After months of lying silent because of the coronavirus pandemic, Vienna’s illustrious classical music venues are throwing open their doors — but their vast halls can now play host to only 100 audience members at a time.
Those eager concert-goers have snapped up the few available tickets for the first shows to be put on since Austria’s concert houses shut their doors in March under a strict lockdown to stem the spread of the new coronavirus.
As the increase in infections has abated and the country eases its restrictions, venues such as Vienna’s State Opera are now allowed to reopen after hundreds of shows were cancelled.
“I watched live streams, from Paris, New York, Vienna, but it’s something else when you sit in the concert hall and so I’m so happy that it’s starting again now,” said Evelyne Strobel.
The 64-year-old teacher was among the lucky ones who trickled into the imposing foyer of the 1,709-seat State Opera on Monday, wearing a mask matching her pastel-colored outfit, to watch its first post-shutdown show.
Another audience member, 57-year-old Ulrike Grunenwald, drove 16 hours from France’s northeastern Alsace region to Vienna to attend the recital by Austrian operatic bass Guenther Groissboeck with her daughter.
She said she was armed with a negative coronavirus test in case of any border controls.
State Opera Director Dominique Meyer told AFP that while it was “frustrating” to have to cap audience numbers — and of course not economically viable in the long term — the resumption of concerts was a “symbol”.
“It’s important for the soul, for people’s mental health and the well-being of society,” he said, adding that tickets priced at 100 euros ($110) or less for the opera’s 14 shows in June were all snapped up within half an hour when they went on sale last week.
Meyer said he “could not hold back a little tear” when attending one of the very first classical concerts since the shutdown on Friday, a performance of the Vienna Philharmonic Orchestra conducted by the world-famous Daniel Barenboim at the city’s Musikverein.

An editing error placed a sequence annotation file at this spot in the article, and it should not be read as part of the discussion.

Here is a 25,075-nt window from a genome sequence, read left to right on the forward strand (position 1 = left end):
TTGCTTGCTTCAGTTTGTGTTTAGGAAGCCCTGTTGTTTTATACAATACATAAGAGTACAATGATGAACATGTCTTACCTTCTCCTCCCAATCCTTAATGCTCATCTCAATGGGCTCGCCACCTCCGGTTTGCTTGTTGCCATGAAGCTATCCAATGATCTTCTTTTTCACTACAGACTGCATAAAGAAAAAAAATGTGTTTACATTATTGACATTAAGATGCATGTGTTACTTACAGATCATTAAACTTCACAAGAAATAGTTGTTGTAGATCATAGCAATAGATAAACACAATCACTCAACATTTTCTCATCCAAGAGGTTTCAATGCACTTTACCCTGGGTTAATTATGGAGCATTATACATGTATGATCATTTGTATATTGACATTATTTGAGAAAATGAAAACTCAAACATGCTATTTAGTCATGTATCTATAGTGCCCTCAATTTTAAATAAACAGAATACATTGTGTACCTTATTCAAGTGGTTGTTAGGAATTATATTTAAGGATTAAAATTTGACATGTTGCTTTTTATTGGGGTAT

“It was extremely beautiful… and Daniel Barenboim, who conducted and played Mozart’s 27th concerto, told me that he had played this concerto a hundred times but had never heard it played so well, and I never heard a sound so beautiful,” he said.
Barenboim told reporters last week ahead of his performances that it was “a very important moment when the music starts again”.
“For us it’s just important that we can play,” said an emotional Daniel Froschauer, first violinist and section leader of the Vienna Philharmonic Orchestra.
All orchestra members tested negative for the new coronavirus last week and so played without masks.
Spectators too are allowed to take off their masks once they reach their seats in the new chequerboard-like layout devised to observe social distancing rules.
But the smaller audiences affect the sound, commentators noted.
“There is a difference because each body absorbs sound, so when the room is empty, there is less absorption and therefore a little more echo,” Meyer said.
Gerlinde Kraft, who attended a concert at the Austrian capital’s famous Konzerthaus on Saturday, told AFP that being among so few spectators “doesn’t bother me but it is very unusual”.
Nonetheless, concert houses are looking to the future with trepidation, especially the prospect of a new wave of coronavirus infections.
“For us it’s pure joy to hear the music again in the places where it belongs,” Konzerthaus director Matthias Naske told AFP.
He added, however, that audience limitations were “absurd” from an economic point of view.
From July 1, up to 250 spectators are to be allowed, and the limit will be raised again in August.
A return to full concert halls — and larger-scale productions — is expected from September.
The opera and other concert venues have asked the government for special support for musicians — many of whom lost their income entirely when concert halls shut down.